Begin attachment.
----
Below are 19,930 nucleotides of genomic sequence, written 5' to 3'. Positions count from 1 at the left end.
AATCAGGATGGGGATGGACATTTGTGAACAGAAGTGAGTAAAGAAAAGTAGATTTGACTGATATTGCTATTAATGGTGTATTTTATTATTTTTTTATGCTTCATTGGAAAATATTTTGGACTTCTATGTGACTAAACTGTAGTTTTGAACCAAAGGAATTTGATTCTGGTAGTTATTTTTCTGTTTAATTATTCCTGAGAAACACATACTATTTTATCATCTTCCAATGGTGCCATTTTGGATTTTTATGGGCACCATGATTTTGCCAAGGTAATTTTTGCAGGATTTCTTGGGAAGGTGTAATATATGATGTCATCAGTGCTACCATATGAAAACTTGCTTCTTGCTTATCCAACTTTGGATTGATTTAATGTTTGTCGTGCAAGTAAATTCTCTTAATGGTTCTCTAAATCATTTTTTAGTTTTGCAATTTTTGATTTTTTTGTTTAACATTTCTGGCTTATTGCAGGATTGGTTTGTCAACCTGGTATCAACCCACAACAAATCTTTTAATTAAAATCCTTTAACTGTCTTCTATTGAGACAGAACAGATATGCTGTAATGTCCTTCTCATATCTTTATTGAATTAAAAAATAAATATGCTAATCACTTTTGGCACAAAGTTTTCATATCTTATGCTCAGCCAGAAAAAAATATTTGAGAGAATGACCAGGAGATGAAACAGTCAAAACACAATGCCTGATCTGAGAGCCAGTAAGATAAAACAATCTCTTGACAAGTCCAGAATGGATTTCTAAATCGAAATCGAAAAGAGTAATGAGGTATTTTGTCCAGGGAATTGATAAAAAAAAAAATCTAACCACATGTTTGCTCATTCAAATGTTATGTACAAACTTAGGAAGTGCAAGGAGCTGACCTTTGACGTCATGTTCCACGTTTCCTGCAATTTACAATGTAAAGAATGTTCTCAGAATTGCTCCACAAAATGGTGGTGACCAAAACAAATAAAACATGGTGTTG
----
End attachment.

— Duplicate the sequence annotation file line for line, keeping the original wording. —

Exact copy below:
Below are 19,930 nucleotides of genomic sequence, written 5' to 3'. Positions count from 1 at the left end.
AATCAGGATGGGGATGGACATTTGTGAACAGAAGTGAGTAAAGAAAAGTAGATTTGACTGATATTGCTATTAATGGTGTATTTTATTATTTTTTTATGCTTCATTGGAAAATATTTTGGACTTCTATGTGACTAAACTGTAGTTTTGAACCAAAGGAATTTGATTCTGGTAGTTATTTTTCTGTTTAATTATTCCTGAGAAACACATACTATTTTATCATCTTCCAATGGTGCCATTTTGGATTTTTATGGGCACCATGATTTTGCCAAGGTAATTTTTGCAGGATTTCTTGGGAAGGTGTAATATATGATGTCATCAGTGCTACCATATGAAAACTTGCTTCTTGCTTATCCAACTTTGGATTGATTTAATGTTTGTCGTGCAAGTAAATTCTCTTAATGGTTCTCTAAATCATTTTTTAGTTTTGCAATTTTTGATTTTTTTGTTTAACATTTCTGGCTTATTGCAGGATTGGTTTGTCAACCTGGTATCAACCCACAACAAATCTTTTAATTAAAATCCTTTAACTGTCTTCTATTGAGACAGAACAGATATGCTGTAATGTCCTTCTCATATCTTTATTGAATTAAAAAATAAATATGCTAATCACTTTTGGCACAAAGTTTTCATATCTTATGCTCAGCCAGAAAAAAATATTTGAGAGAATGACCAGGAGATGAAACAGTCAAAACACAATGCCTGATCTGAGAGCCAGTAAGATAAAACAATCTCTTGACAAGTCCAGAATGGATTTCTAAATCGAAATCGAAAAGAGTAATGAGGTATTTTGTCCAGGGAATTGATAAAAAAAAAAATCTAACCACATGTTTGCTCATTCAAATGTTATGTACAAACTTAGGAAGTGCAAGGAGCTGACCTTTGACGTCATGTTCCACGTTTCCTGCAATTTACAATGTAAAGAATGTTCTCAGAATTGCTCCACAAAATGGTGGTGACCAAAACAAATAAAACATGGTGTTG